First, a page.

Violation of international law should not be allowed

Editor,I personally believe any country has the right to decide which foreigner it will allow to enter or remain on its territory. But there are internationally agreed norms and procedures to ensure humane treatment of those a government decides it wants to deport, especially where long-term residents are concerned, as their expulsion is almost certain to lead to their uprooting, the tearing apart of families and untold suffering.
A returnee on arrival from Tanzania recently. The New Times / T.Kisambira.
A returnee on arrival from Tanzania recently. The New Times / T.Kisambira.

Editor,

I personally believe any country has the right to decide which foreigner it will allow to enter or remain on its territory. But there are internationally agreed norms and procedures to ensure humane treatment of those a government decides it wants to deport, especially where long-term residents are concerned, as their expulsion is almost certain to lead to their uprooting, the tearing apart of families and untold suffering.

The physical expulsion of Rwandans should have gone through a legal process, unless Tanzania has now become a lawless state where people’s rights can be withdrawn by a presidential diktat, even in the face of international law.

In this particular episode, we hear of long-term residents, some having lived in Tanzania from as way back as the 1950s -- even before Tanzania existed as an independent sovereign state, and who had acquired land and established families, often with Tanzanian spouses-being deported unceremoniously even as their property is expropriated or acquired at arbitrarily low give-away prices, and who moreover are torn apart from their families without the authorities giving any consideration whatsoever to the human impact on both the deportees and those they are forced to leave behind.

Yet many others have been forced to flee under threat of physical violence from local authorities and the security forces, leaving behind family members, their land and livestock without any compensation whatsoever. This is both illegal under various international instruments to which Tanzania is a signatory. It is also morally reprehensible.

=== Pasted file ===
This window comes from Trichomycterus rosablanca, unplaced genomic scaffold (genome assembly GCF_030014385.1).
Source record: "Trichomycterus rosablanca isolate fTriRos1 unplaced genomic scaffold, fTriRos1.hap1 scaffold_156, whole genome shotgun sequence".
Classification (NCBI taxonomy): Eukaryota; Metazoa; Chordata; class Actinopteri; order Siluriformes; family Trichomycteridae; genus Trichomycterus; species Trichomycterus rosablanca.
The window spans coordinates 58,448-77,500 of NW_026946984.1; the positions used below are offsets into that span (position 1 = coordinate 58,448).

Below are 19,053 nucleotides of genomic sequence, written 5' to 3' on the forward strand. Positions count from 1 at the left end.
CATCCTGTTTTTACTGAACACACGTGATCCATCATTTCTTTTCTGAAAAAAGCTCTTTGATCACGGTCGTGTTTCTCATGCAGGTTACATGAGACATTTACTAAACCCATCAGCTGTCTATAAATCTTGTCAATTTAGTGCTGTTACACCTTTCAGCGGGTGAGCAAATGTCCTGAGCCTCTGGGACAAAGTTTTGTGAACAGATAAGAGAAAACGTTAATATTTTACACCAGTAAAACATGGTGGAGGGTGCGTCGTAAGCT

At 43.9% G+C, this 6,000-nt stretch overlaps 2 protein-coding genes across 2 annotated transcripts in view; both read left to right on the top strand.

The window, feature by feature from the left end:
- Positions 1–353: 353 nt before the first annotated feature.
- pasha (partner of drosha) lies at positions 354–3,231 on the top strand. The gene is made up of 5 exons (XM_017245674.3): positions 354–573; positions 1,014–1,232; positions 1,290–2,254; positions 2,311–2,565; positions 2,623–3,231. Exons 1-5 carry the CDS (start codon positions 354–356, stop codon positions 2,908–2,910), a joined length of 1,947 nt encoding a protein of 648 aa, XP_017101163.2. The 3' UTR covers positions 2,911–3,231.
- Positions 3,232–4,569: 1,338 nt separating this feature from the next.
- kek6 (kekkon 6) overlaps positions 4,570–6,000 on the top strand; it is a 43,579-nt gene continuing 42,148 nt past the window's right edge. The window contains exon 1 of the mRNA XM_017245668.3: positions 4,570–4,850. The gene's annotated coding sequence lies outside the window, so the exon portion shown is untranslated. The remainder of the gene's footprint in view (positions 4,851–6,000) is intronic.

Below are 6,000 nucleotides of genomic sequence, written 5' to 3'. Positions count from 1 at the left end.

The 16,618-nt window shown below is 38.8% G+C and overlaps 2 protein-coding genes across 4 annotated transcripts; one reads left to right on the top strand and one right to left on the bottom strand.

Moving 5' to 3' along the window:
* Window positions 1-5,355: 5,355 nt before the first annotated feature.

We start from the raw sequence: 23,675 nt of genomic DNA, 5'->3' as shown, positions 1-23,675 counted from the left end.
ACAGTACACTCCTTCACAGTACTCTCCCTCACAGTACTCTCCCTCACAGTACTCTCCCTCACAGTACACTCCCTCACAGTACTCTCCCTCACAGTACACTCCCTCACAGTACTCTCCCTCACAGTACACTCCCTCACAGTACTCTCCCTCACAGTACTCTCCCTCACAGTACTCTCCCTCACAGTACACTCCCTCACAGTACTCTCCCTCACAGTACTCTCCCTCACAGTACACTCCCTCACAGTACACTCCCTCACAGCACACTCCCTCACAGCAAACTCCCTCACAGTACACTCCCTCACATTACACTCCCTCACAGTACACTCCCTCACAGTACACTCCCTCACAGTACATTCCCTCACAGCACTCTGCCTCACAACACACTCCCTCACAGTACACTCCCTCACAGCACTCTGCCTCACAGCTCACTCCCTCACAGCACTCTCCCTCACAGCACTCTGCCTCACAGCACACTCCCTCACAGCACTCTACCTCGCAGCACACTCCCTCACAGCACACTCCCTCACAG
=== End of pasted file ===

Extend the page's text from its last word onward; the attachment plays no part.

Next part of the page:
When such people must be deported, the authorities have to go through a legal process; it cannot be carried out summarily without a legal process and ensuring that their rights to property legally acquired over time are respected.

Calling a human being “illegal” has usually been the first step in the process of dehumanisation; and we know where that invariably leads: genocide and other atrocities.

In the meantime, we Rwandans need to tamper down on all anti-Tanzanian invective. Let us concentrate instead on welcoming our people back home and resettling them as we know how and as we have done in the past with millions of returnees from different case-loads of refugees and emigrants who returned to their homeland voluntarily or otherwise after 1994.

The relevant authorities can then engage Dar es Salaam to seek appropriate compensation for those who have been summarily deported without being allowed to dispose of their property or to leave with it.

We owe it to ourselves to ensure that even in such circumstances our people see that Rwanda does everything in its power to protect its people’s rights no matter where they may be.

Mwene Kalinda, Kigali, Rwanda

Reaction to the story, “Tz evictions: 740 acres of land for livestock farmers”, (The New Times, August 12)

 

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